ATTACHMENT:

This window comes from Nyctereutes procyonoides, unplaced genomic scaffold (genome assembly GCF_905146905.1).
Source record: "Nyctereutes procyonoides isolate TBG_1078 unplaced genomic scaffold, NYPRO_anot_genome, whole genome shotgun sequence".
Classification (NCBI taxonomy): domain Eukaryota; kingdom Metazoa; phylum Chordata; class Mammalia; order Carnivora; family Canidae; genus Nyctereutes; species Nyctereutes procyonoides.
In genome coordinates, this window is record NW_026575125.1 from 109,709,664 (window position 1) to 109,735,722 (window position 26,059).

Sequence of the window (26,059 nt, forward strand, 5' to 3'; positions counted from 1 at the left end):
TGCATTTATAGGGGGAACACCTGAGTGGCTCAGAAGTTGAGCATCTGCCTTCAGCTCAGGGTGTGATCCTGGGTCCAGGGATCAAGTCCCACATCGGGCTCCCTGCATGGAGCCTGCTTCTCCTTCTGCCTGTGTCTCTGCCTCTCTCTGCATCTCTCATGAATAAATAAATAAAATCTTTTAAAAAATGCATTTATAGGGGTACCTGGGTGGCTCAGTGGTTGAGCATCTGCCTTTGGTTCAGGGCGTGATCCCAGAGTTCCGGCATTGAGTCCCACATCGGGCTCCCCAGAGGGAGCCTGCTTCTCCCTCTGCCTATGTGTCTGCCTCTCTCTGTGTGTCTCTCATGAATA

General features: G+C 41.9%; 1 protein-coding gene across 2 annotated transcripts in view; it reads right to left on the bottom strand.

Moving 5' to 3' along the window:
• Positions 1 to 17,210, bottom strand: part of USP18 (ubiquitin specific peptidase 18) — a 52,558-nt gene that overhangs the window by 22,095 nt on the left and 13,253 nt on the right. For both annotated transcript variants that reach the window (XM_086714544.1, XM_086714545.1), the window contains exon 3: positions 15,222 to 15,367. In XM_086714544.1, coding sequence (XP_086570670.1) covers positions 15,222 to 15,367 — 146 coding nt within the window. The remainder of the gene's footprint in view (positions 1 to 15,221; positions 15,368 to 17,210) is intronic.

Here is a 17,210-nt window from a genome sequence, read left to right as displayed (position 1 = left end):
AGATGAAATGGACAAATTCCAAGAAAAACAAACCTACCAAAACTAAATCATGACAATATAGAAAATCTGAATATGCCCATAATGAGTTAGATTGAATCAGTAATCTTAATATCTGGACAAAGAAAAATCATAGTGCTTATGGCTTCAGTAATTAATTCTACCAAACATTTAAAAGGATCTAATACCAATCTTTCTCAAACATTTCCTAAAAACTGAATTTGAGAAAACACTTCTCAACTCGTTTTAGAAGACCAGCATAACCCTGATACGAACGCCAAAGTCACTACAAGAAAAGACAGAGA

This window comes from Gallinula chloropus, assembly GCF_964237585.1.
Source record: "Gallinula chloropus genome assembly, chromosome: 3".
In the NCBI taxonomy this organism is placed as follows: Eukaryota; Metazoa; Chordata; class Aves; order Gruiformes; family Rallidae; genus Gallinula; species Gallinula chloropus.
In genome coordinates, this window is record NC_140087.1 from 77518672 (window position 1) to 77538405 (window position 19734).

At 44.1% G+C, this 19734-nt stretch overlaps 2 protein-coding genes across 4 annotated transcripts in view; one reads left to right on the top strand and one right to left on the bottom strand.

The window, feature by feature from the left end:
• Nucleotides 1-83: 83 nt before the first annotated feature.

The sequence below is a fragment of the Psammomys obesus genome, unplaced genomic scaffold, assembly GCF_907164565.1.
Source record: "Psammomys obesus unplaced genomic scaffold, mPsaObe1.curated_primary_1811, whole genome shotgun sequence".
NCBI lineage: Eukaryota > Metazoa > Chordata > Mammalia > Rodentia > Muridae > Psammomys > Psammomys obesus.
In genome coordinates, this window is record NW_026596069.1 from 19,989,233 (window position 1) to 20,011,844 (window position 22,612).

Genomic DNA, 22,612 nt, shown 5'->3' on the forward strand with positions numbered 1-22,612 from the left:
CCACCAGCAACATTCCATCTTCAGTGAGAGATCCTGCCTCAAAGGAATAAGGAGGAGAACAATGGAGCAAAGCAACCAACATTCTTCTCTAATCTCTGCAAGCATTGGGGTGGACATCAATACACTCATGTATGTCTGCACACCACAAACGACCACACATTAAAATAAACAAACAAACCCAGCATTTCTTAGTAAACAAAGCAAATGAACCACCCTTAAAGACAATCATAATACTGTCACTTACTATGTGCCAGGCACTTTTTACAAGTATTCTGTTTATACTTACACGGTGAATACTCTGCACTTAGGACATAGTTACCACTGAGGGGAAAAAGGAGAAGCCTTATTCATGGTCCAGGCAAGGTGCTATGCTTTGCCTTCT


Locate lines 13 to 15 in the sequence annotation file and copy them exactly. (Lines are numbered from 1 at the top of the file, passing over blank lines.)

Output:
Source record: "Gallinula chloropus genome assembly, chromosome: 3".
In the NCBI taxonomy this organism is placed as follows: Eukaryota; Metazoa; Chordata; class Aves; order Gruiformes; family Rallidae; genus Gallinula; species Gallinula chloropus.
In genome coordinates, this window is record NC_140087.1 from 77518672 (window position 1) to 77538405 (window position 19734).